March 27, 2008

Get that image moving: filmmaking, animation, enterprise

Atholecurry Moving image is the most powerful medium in the world: mobile phone cameras, YouTube, embeddable video on your blog.
However, in schools we still tend to forget that, to get the most out of the world's most powerful medium, we need to teach and learn critically about it. We need to learn through, with and about moving image media. We do need more creative citizens who can contribute to society. So said Bernard McCloskey, Head of Education, Northern Ireland Screen, at a Moving Image Summit this week in Glenrothes.

Also present was Athole, pictured. After eleven years of going our separate ways from Student newspaper at Edinburgh University, Athole McLauchlan and I ended up serendipitously meeting each other, as fellow teachers, at a Moving Image Summit this week in Glenrothes.

Athole's my kind of teacher. We've spent about six months in an ambient friendship on Facebook, getting to know each other's work through our respective blogs. He told us in his show-and-tell of great film and animation that he only got the job in his current school because he, and no-one else in the job interview, used the word 'fun'. He is a fun teacher, and passionate about making sure kids are equipped to be creative with their media, not just amateur consumers of it.

Making films brings the enterprising attitudes that we seek from young people: self-organisation, role allocations, creativity, planning, execution, coming up with those moments of genius that 'make' the film, a product that's cut together as well as possible with a particular audience in mind. Athole goes even further, having students draw up marketing plans, find real cinema venues to premiere the students' work, get them organising kiosks, posters and press releases.

Getting animation or film-making off the ground in your school isn't always easy, so Athole suggests starting with something simple and progressing. He often begins by getting the storyboard to a potential film to become the film: scan in the students' ideas for each shot, add to Photo Story 3 or and add your narrative orally. Maybe you get into photography, so instead of using pictures drawn by students you get them framing shots to tell a story (the kind of thing I talk about in my 1000 words workshops on how to get more out of Flickr et al). They might even tell a story in photographs using plasticine characters that could, potentially later, be used in an animation. Eventually you might find the time and moment to get students animating.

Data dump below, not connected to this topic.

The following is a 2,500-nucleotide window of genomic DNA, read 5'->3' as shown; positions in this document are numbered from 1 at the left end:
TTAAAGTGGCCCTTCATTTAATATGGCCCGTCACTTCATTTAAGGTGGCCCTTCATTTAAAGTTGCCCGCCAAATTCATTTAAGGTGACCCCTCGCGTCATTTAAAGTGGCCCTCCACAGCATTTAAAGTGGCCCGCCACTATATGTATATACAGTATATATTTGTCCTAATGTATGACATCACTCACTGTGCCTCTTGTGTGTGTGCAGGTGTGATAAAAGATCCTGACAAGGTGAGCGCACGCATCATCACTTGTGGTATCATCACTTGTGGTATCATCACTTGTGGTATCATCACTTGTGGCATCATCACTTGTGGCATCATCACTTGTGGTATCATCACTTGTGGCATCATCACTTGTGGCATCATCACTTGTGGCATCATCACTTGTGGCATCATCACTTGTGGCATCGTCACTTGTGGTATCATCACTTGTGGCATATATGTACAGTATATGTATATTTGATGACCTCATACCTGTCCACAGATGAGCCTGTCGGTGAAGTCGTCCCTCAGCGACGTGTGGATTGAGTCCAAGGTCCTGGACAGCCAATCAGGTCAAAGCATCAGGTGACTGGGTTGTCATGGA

Some of the projects people end up doing are the DVD Yearbook, starting a film club, running film festivals for both commercial and students' films, or creating lunchtime TV programmes, covering a mock election in school.

Animation in class time remains a struggle, and so Athole has created after-school clubs. He suggests that theming animation around real-life competitions might be another "good sell": you could have students design a music trailer for Radiohead.

It also helps to have simple well-designed themes for animations or photostories. Drawing on Wendy Ewald's ideas for photography with children, he concentrates on open-ended themes such as self portrait, family, community, dreams... He also takes advantage of any free toolsets out there to make life easy: I've brought them together here.

So many great ideas. Yet I feel cheated. Athole heads off in ten days for a well-earned career break, traveling the world. I just hope he creates a film and photostory or two that he can premiere at his local Odeon.


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There was a moving image summit this week in Glenrothes? Darn.

Absolutely concur on the value of making videos. It's remarkable watching groups of teenagers learn to have creative arguments; particularly if they're pushing a deadline. Remarkably, it's both brain-bendingly hard *and* fun, which I think is where the value appears.

It's certainly what causes the satisfaction, when you stand back and say 'OK, it could have been better, we could have done this and this and this, but hey - *we made that*.'

The scicast was actually mentioned by Athole, too, and now I can put two and two together between this comment and your email tonight. Nice to 'meet' you!

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About Ewan

Ewan McIntosh is the founder of NoTosh, the no-nonsense company that makes accessible the creative process required to innovate: to find meaningful problems and solve them.

Ewan wrote How To Come Up With Great Ideas and Actually Make Them Happen, a manual that does what is says for education leaders, innovators and people who want to be both.

What does Ewan do?

Module Masterclass

School leaders and innovators struggle to make the most of educators' and students' potential. My team at NoTosh cut the time and cost of making significant change in physical spaces, digital and curricular innovation programmes. We work long term to help make that change last, even as educators come and go.

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